“As he marched her to the second level, he heard muttering behind him. She really was going to have to work on her vocal range. If she wanted to make an impact when she called someone a “bossy prat,” she needed to project.”
“I’m not bossy.”
He actually sounded like he believed that.
“Okay, Captain Von Trapp. Keep telling yourself that.”
She’d broken the stern director facade again. He was grinning.”
I was a little disappointed in this one, but only because my expectations were so high. It is generally accounted to be her best book, and I just loved the other three in The London Celebrities series. The setting of London’s West end Theatre scene was just as glamorous and the witty quite sophisticated banter didn’t falter either. It is one of the main appeals of a Lucy Parker novel. I love the way her amusing use of pop culture includes references from Harry Potter, Game of Thrones, and Star Wars characters to even Harper Lee’s controversial Go Set a Watchman. It lends authenticity and immediacy to conversations and inner thoughts. Plus it’s very funny.
Sadly, the romance, maybe because it was so similar to the others, did not engage me as much. Luc Savage (that name!) hires Lily Lamprey (that name!) as one of the actors in his latest production, 1553, about Princess Elizabeth, Princess Mary, and Lady Jane Grey. It is to open his own historic theatre which he is also renovating. He has to be talked into even looking at Lily’s audition tape for the role of Elizabeth I because although very high-profile as the sexy bombshell in a very popular prime-time soap opera, she has no experience in the theatre, and has a very soft breathy voice like Marilyn Monroe. Not exactly Virgin Queen material. However, he needs the publicity her casting will bring, and gives her the part when he finally sees her surprising acting talent. Also, he quickly learns she is not the empty-headed floozy she looks like and plays so well on TV. Lucy Parker does opposites attract romance very very well. In my experience, her heroines are usually sweet girl-next-door types and her heroes are powerful and cantankerous. In addition to the unlikely romance between the protagonists set to the drama of putting on the play that will open Luc’s new theatre, we have some side stories. Lily has to come to terms with problematic parents which have saddled her with abandonment issues. As a TV actress with a weak voice, she is under a lot of pressure to defeat expectations and prove herself to the company and the public. To complicate matters we have a prominent tabloid with a personal vendetta against Luc and by association, Lily. Towards the end, there are two crises that rear up. One cements their relationship and then the other (temporarily of course) tears them apart.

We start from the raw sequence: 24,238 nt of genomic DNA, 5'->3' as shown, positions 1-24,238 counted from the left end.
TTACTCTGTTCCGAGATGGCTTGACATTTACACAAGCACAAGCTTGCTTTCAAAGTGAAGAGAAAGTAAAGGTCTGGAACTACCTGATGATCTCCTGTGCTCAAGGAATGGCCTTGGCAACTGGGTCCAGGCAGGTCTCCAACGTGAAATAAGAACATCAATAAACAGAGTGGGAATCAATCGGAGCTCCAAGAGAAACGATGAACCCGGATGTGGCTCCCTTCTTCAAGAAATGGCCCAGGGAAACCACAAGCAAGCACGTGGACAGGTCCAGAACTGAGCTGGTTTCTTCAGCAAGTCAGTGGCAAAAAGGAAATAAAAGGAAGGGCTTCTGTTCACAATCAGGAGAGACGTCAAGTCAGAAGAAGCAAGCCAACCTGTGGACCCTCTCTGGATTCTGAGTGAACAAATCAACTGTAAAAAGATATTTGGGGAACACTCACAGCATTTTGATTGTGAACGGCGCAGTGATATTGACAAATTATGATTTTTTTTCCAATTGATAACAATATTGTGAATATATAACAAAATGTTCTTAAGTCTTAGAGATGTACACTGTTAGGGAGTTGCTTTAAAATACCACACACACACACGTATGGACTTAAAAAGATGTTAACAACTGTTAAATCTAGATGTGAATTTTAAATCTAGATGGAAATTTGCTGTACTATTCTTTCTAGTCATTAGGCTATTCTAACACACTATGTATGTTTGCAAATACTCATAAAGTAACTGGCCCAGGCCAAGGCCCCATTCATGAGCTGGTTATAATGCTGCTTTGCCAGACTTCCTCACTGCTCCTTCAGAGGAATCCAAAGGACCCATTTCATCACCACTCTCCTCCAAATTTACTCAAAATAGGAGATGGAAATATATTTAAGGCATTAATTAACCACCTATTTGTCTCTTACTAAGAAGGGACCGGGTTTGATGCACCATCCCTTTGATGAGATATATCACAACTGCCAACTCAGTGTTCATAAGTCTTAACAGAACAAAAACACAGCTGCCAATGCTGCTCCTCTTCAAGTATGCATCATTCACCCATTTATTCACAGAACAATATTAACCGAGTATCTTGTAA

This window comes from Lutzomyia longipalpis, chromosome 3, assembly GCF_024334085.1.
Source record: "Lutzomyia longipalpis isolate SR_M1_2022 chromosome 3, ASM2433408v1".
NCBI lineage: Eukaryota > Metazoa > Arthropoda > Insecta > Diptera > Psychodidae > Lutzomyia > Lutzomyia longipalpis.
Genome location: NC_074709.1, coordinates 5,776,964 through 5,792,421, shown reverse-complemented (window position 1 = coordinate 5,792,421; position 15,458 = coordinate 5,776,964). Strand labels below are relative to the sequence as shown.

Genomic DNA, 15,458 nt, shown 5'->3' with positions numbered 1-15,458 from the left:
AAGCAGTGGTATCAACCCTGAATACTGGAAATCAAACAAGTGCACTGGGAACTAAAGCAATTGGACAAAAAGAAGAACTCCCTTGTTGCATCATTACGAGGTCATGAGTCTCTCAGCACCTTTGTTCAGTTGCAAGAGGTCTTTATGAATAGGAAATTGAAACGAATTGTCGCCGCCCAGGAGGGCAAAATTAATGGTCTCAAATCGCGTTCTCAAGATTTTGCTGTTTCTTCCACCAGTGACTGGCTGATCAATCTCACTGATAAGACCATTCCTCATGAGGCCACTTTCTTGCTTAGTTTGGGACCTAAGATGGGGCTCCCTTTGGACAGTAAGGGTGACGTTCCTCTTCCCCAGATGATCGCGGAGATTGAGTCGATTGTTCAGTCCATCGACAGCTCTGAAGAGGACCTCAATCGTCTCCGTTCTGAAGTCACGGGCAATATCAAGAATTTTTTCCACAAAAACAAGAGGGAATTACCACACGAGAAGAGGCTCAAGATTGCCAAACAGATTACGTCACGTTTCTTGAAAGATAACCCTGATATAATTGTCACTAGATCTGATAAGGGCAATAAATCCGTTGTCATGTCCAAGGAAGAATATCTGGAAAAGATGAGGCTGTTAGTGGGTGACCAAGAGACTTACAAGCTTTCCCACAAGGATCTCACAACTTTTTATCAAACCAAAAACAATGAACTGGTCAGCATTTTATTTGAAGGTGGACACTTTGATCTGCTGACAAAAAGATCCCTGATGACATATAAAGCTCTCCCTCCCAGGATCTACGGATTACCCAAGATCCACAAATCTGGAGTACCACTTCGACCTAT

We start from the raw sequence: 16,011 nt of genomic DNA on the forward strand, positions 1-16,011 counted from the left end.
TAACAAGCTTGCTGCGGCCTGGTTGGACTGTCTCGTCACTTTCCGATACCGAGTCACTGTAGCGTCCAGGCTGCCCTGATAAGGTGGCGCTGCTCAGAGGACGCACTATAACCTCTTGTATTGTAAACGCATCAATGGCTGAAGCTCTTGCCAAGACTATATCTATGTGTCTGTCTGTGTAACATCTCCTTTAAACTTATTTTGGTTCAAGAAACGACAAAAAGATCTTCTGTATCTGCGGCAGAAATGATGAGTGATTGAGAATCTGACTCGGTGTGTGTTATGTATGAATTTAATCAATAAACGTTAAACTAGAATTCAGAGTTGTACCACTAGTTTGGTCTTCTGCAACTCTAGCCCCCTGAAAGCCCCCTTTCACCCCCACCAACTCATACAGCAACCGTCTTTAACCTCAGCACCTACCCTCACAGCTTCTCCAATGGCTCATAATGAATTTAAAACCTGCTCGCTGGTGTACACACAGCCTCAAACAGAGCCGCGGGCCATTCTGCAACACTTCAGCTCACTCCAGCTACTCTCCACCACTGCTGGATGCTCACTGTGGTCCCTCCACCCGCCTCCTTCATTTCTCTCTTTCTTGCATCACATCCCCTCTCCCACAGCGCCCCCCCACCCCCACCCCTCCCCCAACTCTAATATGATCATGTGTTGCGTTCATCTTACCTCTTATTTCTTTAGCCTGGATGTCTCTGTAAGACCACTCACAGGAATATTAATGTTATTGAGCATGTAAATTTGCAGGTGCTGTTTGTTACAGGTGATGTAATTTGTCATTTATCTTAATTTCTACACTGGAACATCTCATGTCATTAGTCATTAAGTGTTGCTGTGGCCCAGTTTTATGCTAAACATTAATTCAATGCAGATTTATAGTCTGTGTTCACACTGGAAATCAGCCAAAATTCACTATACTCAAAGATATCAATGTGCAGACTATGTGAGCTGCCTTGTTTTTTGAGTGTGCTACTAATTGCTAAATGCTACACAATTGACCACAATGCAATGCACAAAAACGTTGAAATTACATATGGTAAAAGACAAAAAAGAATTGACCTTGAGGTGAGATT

My problem with the romance was with the hero. He got on my bad side right away with his prejudging of Lily who is lovable from the get-go. It was not only sexist, snooty, and stupid but considering we are told that he returned to the London *Thee-uh-Tuh* only after selling out in order to direct Hollywood blockbusters, it was exceedingly hypocritical. Also, he was just so “above it all.” I mean, he could barely bring himself to pull a cracker at Christmas dinner with his nice family! And then he removes himself from the room when they start their traditional game of charades. Come on now. He has a lot in common with her heroes in other books, In fact, they, as well as her heroines, are almost interchangeable. Almost. But the others are made more palatable by some vulnerabilities and more of a sense of humor.
So whether it was the hero or I was just tired of the nice girl having to bring to heel a mean boy in an uneven power dynamic, this one was just a shade below the others in the series for me. It was still very good.
July 22, 2022